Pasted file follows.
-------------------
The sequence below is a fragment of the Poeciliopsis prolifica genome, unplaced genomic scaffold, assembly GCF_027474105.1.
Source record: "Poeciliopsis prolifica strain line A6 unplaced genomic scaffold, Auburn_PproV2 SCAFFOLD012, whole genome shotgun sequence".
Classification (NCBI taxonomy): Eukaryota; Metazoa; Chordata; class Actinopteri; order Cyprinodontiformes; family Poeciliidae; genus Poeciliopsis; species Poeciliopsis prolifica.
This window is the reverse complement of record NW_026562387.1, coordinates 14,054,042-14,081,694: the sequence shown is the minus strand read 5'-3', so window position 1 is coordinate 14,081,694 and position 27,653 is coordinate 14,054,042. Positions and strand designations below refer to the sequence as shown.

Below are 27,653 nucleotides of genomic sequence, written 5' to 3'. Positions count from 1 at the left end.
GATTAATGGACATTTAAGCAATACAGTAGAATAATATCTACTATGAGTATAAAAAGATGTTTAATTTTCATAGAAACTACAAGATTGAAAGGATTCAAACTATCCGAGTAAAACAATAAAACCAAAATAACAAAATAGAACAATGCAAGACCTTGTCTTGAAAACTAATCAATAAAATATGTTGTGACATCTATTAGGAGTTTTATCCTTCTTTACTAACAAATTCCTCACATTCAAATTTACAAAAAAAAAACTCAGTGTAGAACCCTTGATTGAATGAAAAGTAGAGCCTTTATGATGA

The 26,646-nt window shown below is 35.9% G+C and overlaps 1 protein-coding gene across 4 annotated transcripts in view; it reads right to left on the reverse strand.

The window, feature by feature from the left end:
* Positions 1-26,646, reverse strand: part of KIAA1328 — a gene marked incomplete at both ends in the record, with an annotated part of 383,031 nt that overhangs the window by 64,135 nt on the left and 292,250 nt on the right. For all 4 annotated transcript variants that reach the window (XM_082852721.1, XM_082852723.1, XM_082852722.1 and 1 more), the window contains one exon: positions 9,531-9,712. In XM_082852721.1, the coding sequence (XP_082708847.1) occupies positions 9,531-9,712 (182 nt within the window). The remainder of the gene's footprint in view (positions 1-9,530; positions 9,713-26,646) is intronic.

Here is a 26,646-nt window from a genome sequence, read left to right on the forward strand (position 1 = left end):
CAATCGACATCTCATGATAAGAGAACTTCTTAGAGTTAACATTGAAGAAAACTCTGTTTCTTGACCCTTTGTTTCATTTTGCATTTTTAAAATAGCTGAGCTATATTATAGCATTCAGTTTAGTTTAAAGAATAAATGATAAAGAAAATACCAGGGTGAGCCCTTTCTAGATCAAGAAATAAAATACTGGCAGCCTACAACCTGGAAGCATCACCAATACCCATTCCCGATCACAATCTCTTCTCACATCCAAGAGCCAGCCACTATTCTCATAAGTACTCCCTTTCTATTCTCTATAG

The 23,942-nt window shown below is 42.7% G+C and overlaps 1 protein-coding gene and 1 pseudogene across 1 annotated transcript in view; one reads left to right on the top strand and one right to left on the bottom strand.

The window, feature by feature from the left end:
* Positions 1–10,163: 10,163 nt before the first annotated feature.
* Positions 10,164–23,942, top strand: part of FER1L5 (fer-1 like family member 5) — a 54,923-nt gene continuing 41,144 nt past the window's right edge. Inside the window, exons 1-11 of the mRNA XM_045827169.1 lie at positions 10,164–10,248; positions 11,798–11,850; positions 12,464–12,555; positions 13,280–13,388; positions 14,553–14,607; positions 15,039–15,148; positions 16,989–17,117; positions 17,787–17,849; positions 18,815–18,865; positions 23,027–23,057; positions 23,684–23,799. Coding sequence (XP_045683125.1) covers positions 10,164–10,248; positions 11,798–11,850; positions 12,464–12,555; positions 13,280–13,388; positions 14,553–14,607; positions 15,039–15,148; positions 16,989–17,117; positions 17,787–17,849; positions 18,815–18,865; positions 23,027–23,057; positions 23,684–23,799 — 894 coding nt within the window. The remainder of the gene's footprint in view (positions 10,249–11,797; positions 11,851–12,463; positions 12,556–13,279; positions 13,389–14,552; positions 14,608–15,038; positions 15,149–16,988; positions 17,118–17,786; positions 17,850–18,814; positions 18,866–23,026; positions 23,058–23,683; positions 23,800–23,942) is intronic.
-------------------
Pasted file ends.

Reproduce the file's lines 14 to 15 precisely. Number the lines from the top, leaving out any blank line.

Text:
* Positions 1–10,163: 10,163 nt before the first annotated feature.
* Positions 10,164–23,942, top strand: part of FER1L5 (fer-1 like family member 5) — a 54,923-nt gene continuing 41,144 nt past the window's right edge. Inside the window, exons 1-11 of the mRNA XM_045827169.1 lie at positions 10,164–10,248; positions 11,798–11,850; positions 12,464–12,555; positions 13,280–13,388; positions 14,553–14,607; positions 15,039–15,148; positions 16,989–17,117; positions 17,787–17,849; positions 18,815–18,865; positions 23,027–23,057; positions 23,684–23,799. Coding sequence (XP_045683125.1) covers positions 10,164–10,248; positions 11,798–11,850; positions 12,464–12,555; positions 13,280–13,388; positions 14,553–14,607; positions 15,039–15,148; positions 16,989–17,117; positions 17,787–17,849; positions 18,815–18,865; positions 23,027–23,057; positions 23,684–23,799 — 894 coding nt within the window. The remainder of the gene's footprint in view (positions 10,249–11,797; positions 11,851–12,463; positions 12,556–13,279; positions 13,389–14,552; positions 14,608–15,038; positions 15,149–16,988; positions 17,118–17,786; positions 17,850–18,814; positions 18,866–23,026; positions 23,058–23,683; positions 23,800–23,942) is intronic.